Gun Control Legislation Raises Concerns at Gun Show

GUN_SHOW

As gun control laws move through the legislative process in Washington, locally a gun show visited the Eastwood Mall Expo Center on Sunday.

It’s an opportunity for gun enthusiasts to buy, sell and trade firearms, as many have concerns with lawmakers who are working to pass new laws.

There was a high turnout at the Expo Center, giving those in attendance the chance to browse thousands of guns and military items up for grabs. However, news crews were not allowed inside the center.

“I just come out to see if there was any reasonable price on ammo,” said attendee John Adams.

Adams enjoys target shooting. He grew up with guns and feels lawmakers are targeting the wrong people when it comes to legislation pending on Capitol Hill.

“My opinion is that you can’t regulate crazy people,” said Adams. “You can pass all the laws you want, you’re not going to regulate crazy people.”

This past week, Senators voted to start debate on gun control, a controversial issue, magnified by the Sandy Hook school shooting  just four months ago in Connecticut.

In that shooting, a gunman killed 20 first-graders and six adults. Ben Wheeler was one of those students.

“We have to convince the Senate to come together and pass common sense gun responsibility reforms that will make our communities safer and prevent more tragedies like the one we never thought would happen to us,” said Ben’s mother, Francie Wheeler.

A bi-partisan proposal would expand federal background checks, requiring them for people buying firearms at gun shows and online.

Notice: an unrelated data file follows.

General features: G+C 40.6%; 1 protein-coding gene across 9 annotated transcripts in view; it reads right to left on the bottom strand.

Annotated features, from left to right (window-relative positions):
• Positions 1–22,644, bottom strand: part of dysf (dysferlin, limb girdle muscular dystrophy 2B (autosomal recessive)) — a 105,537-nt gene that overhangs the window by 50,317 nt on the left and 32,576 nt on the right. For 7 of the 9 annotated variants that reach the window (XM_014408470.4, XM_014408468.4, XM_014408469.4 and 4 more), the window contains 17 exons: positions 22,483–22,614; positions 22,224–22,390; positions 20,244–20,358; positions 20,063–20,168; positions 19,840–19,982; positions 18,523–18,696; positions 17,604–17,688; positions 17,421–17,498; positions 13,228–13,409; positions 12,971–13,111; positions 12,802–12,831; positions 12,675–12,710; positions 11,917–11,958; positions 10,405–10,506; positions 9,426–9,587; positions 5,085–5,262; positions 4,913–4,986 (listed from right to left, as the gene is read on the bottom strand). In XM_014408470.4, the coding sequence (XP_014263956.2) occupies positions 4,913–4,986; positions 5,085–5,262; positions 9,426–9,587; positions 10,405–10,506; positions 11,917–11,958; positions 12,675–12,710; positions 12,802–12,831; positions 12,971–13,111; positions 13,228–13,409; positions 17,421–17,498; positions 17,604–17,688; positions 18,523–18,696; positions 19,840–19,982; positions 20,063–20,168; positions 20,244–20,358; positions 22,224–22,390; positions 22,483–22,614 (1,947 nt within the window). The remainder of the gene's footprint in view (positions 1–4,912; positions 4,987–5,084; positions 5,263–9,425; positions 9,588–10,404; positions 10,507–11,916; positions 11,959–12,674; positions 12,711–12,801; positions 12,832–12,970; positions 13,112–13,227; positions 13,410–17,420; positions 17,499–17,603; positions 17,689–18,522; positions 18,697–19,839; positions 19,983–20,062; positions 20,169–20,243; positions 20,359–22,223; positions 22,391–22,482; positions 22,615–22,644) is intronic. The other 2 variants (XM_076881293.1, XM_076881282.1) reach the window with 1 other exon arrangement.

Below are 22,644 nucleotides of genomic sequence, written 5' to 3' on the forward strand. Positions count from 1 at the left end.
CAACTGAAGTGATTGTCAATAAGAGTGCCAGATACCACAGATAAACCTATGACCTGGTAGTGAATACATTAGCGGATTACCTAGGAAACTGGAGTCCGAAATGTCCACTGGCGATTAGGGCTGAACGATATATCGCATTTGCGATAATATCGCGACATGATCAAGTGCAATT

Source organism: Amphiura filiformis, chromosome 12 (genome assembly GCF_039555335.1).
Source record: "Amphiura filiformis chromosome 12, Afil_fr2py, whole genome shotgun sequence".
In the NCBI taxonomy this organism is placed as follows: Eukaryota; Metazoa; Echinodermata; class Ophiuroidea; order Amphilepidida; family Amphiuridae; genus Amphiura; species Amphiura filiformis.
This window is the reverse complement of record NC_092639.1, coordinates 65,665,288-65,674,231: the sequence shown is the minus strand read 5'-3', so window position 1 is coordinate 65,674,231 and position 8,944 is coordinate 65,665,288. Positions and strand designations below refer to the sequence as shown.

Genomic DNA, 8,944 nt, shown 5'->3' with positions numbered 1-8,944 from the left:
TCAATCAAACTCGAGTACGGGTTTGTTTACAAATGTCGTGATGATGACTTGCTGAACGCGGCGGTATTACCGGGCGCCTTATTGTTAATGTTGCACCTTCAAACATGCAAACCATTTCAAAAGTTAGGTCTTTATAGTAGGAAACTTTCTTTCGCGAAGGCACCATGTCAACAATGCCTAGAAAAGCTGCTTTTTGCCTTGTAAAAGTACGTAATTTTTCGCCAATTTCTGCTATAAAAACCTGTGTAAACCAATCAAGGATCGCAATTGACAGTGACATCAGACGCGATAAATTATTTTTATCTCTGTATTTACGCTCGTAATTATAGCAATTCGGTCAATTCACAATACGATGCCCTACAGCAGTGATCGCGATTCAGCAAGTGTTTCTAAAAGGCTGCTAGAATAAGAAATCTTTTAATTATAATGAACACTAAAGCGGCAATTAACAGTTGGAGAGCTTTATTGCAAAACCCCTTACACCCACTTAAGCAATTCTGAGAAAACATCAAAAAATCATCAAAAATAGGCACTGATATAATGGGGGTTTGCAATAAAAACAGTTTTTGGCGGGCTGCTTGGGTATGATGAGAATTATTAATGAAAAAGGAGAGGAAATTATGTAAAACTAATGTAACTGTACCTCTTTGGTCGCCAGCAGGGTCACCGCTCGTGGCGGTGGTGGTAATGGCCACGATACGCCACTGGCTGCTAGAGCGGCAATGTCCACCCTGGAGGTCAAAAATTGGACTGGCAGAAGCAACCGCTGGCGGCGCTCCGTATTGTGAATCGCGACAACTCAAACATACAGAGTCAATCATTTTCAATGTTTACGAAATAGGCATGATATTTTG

Paul Mikula of Hubbard, who is a certified NRA instructor, said it’s not smart law.

“No, because bad guys get guns,” said Mikula. “You can have all the laws in the world, all these laws you’re making is for me and you and we’re good guys. We don’t go out and shoot people. We don’t go out and kill people.”

Mikula also said he feels more could be accomplished using resources already in place.

“They’re going to have to work on the mental health, absolutely,” said Mikula. “They’re going to have to work on the Penal System, and you have to refine the laws you have.”

Better mental health screenings and reporting to the background database is another topic lawmakers will debate. Even though polling shows a majority of Americans supporting a ban on assault weapons and high capacity magazines, that won’t be part of the Senate’s overall gun control plan.

If anything is to pass the Democratic-controlled Senate, many analysts believe it faces an up-hill battle in the Republican-controlled House.

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